Participants will be able to fluidly describe facts about anxiety symptoms and common avoidant behaviors, answer patient and family questions about anxiety, and learn how to individualize answers to a patient’s level of development and motivation. Lastly, participants will learn the definition of family accommodation for the anxiety disorders, learn the ways in which this can be present between and among family members, and describe how this contributes the maintenance of anxiety symptoms once present.

Learning Objectives:

Apply the psycho educational component of CBT for anxiety in youth into treatment and confidently respond to patient questions about the nature of anxiety and anxiety disorders

Describe a) the fight, flight and freeze response, b) the tripartite and CBT models of anxiety, c) the negative reinforcement cycle of anxiety, and d) common family accommodation behaviors that maintain symptoms.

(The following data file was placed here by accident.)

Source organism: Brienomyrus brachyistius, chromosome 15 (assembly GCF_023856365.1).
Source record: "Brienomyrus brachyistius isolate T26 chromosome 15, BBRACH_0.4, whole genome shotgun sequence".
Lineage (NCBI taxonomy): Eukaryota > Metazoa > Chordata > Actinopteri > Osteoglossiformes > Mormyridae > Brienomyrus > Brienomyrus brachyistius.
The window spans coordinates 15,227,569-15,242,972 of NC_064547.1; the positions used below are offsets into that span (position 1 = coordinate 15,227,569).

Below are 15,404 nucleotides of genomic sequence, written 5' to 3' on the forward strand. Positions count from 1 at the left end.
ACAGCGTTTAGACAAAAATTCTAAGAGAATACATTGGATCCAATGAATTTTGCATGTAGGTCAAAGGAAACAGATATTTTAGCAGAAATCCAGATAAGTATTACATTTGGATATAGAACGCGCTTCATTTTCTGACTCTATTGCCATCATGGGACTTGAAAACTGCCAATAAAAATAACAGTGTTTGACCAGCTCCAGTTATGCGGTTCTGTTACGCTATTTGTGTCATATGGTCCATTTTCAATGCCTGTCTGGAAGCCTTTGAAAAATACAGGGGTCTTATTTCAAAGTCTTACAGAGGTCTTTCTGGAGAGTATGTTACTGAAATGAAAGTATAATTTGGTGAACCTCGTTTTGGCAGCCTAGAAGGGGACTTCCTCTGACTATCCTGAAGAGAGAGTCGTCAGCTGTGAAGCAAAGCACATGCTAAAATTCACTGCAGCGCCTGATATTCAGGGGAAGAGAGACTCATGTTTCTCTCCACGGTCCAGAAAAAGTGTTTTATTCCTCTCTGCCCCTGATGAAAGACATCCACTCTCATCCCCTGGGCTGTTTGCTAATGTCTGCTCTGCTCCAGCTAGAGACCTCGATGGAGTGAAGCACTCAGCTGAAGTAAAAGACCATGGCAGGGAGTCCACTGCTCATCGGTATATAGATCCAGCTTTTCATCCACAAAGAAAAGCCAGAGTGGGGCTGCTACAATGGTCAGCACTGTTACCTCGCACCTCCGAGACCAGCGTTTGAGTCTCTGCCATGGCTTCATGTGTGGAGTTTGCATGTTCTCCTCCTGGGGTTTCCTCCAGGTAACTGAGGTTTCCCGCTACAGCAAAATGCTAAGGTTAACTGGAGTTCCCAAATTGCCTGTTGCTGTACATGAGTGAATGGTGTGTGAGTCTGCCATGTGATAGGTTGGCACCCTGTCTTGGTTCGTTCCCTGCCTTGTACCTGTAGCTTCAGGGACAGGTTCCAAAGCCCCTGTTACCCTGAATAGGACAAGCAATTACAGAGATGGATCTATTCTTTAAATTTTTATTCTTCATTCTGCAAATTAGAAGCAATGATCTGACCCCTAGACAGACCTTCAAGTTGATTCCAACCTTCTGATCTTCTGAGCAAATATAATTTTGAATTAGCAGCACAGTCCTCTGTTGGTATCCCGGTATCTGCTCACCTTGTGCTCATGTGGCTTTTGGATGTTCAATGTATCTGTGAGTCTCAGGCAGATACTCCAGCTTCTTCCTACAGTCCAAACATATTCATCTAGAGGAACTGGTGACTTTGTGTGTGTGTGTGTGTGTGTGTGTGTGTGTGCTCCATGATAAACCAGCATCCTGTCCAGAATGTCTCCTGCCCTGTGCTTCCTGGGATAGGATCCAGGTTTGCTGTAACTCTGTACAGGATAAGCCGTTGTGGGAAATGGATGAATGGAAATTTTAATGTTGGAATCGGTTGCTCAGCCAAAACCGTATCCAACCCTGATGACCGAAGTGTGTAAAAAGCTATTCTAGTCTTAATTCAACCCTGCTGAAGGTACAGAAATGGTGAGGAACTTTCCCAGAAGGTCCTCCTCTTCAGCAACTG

Format and Length:
Recorded video format (non-interactive, 0.5 hours)

Anxiety psychoeducation component of CBT for anxiety in children and adolescents

Instructional Level:

Who Should Attend:
Behavioral health professionals including social workers, counselors, psychologists, marriage and family therapists, psychiatrists, etc.

Financial Disclosures:
The instructors are employees of Lumate Health and do not receive financial support for this course. 
Dr. Piacentini reports the following disclosures: ​
Research support from NIMH, PCORI, TLC Foundation​
  • Paid advisor and equity share from Lumate Health, a for-profit youth mental health treatment provider​
  • Publication Royalties from Oxford University Press, Guilford Press, and Elsevier ​
  • Travel and speaking honoraria from the International OCD Foundation and Tourette Association of America. ​

Refund Policy:
Please refer to our policy page regarding attendance, refunds, grievances, and accessibility, and other frequently asked questions.